May Book Club Read: Slow Horses

Join us in May for our book club read of Mick Herron’s Slow Horses, the first in his series about MI5 agents who have made some epic fails.  We’ll meet in person on Sunday, May 22 at 2 p.m. or via zoom on Wednesday. May 25, at 7 p.m.   Email us at or message us on facebook for details.

Here’s the publisher’s description of Slow Horses (now an excellent TV series): London, England: Slough House is where the washed-up MI5 spies go to while away what’s left of their failed careers. The “slow horses,” as they’re called, have all disgraced themselves in some way to get relegated here. Maybe they messed up an op badly and can’t be trusted anymore. Maybe they got in the way of an ambitious colleague and had the rug yanked out from under them. Maybe they just got too dependent on the bottle—not unusual in this line of work. One thing they all have in common, though, is they all want to be back in the action. And most of them would do anything to get there─even if it means having to collaborate with one another. read more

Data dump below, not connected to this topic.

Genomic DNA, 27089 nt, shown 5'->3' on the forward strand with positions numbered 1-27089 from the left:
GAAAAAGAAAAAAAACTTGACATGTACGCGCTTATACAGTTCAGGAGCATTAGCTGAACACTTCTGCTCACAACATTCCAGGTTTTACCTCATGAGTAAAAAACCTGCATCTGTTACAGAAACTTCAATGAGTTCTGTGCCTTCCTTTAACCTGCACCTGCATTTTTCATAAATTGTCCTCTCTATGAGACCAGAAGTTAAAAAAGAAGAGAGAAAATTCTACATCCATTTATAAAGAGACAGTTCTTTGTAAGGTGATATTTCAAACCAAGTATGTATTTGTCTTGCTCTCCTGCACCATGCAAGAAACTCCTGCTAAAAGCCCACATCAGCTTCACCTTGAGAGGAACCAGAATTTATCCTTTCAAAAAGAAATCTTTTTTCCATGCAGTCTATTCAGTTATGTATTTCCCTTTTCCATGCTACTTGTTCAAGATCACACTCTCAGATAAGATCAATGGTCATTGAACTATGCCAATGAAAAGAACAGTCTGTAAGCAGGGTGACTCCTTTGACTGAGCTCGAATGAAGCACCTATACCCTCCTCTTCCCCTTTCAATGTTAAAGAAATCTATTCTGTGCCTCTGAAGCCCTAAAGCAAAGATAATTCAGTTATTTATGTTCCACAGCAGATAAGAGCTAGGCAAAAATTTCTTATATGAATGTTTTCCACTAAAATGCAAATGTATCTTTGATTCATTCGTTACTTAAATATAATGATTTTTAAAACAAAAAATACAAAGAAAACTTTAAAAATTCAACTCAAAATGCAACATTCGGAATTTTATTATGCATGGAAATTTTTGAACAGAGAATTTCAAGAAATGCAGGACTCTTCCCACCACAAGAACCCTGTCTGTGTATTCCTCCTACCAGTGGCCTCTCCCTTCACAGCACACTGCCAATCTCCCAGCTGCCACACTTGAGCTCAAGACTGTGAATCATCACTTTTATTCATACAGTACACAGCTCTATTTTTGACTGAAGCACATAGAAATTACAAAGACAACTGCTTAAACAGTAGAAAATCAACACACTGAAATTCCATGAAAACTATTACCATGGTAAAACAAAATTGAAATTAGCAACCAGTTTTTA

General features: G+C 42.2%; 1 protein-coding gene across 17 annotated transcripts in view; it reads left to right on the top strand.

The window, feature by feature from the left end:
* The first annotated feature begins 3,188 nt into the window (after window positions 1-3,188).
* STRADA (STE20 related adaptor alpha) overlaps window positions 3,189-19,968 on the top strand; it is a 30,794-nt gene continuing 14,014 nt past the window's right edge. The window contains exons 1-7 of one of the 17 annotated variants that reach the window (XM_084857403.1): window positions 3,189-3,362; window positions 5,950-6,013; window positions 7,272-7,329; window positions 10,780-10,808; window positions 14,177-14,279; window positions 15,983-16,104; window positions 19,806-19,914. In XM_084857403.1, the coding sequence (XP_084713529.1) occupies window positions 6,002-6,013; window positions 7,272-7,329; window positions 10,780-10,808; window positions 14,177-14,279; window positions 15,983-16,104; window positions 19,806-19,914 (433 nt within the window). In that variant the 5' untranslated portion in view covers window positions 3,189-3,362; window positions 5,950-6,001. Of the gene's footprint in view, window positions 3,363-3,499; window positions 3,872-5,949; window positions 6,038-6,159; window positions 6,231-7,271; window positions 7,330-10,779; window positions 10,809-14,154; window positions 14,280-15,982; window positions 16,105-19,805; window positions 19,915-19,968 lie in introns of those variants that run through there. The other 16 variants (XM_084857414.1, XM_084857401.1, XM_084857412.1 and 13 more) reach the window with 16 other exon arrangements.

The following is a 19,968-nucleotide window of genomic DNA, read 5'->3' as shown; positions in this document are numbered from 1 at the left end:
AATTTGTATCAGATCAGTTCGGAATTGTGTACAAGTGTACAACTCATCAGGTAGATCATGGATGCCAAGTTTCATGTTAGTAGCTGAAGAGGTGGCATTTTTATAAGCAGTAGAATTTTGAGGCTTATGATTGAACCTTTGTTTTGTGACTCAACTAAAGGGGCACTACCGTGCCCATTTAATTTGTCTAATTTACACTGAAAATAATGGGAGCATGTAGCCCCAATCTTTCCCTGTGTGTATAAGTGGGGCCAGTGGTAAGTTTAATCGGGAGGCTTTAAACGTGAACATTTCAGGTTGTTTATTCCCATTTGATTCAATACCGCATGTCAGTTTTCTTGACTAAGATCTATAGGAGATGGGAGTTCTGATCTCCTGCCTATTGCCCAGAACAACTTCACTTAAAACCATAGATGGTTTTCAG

James R. Benn: Road of Bones

This book will be published on September 7.

For new readers, the Billy Boyle books are set during WWII and feature an army captain, Billy, who investigates the murders that occur on the edges (or directly inside of) the war. It’s now 1944, and after giving Billy a bit of a break in the last book, The Red Horse, author James Benn plunges Billy and his sidekick Big Mike directly into the action.  Road of Bones begins and ends with two bravura action scenes, a type of writing at which Benn excels.  Action scenes can easily become dull or repetitive (to this crime reading veteran, anyway), but Benn is specific, descriptive in a concise way, and the pacing of his action scenes is perfection.  The more I read, the more I think pacing is all, and Benn has the gift. read more